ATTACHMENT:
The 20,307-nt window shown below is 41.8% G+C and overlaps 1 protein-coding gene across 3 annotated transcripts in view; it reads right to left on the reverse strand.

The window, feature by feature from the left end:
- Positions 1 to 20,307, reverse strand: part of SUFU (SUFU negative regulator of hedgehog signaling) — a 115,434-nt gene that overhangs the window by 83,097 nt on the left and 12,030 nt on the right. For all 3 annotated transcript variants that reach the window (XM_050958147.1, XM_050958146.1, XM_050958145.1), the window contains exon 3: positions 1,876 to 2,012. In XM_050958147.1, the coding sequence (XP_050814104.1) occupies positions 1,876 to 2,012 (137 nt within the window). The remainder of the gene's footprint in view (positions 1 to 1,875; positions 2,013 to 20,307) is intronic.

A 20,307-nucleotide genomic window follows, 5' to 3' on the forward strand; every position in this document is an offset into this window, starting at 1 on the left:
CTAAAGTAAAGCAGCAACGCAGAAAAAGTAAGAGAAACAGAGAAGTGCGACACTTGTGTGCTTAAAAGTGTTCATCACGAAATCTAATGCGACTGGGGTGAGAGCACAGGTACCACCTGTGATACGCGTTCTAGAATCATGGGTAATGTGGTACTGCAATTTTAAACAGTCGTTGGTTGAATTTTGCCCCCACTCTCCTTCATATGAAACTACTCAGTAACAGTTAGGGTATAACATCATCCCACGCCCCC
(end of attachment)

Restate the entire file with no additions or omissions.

The 20,307-nt window shown below is 41.8% G+C and overlaps 1 protein-coding gene across 3 annotated transcripts in view; it reads right to left on the reverse strand.

The window, feature by feature from the left end:
- Positions 1 to 20,307, reverse strand: part of SUFU (SUFU negative regulator of hedgehog signaling) — a 115,434-nt gene that overhangs the window by 83,097 nt on the left and 12,030 nt on the right. For all 3 annotated transcript variants that reach the window (XM_050958147.1, XM_050958146.1, XM_050958145.1), the window contains exon 3: positions 1,876 to 2,012. In XM_050958147.1, the coding sequence (XP_050814104.1) occupies positions 1,876 to 2,012 (137 nt within the window). The remainder of the gene's footprint in view (positions 1 to 1,875; positions 2,013 to 20,307) is intronic.

A 20,307-nucleotide genomic window follows, 5' to 3' on the forward strand; every position in this document is an offset into this window, starting at 1 on the left:
CTAAAGTAAAGCAGCAACGCAGAAAAAGTAAGAGAAACAGAGAAGTGCGACACTTGTGTGCTTAAAAGTGTTCATCACGAAATCTAATGCGACTGGGGTGAGAGCACAGGTACCACCTGTGATACGCGTTCTAGAATCATGGGTAATGTGGTACTGCAATTTTAAACAGTCGTTGGTTGAATTTTGCCCCCACTCTCCTTCATATGAAACTACTCAGTAACAGTTAGGGTATAACATCATCCCACGCCCCC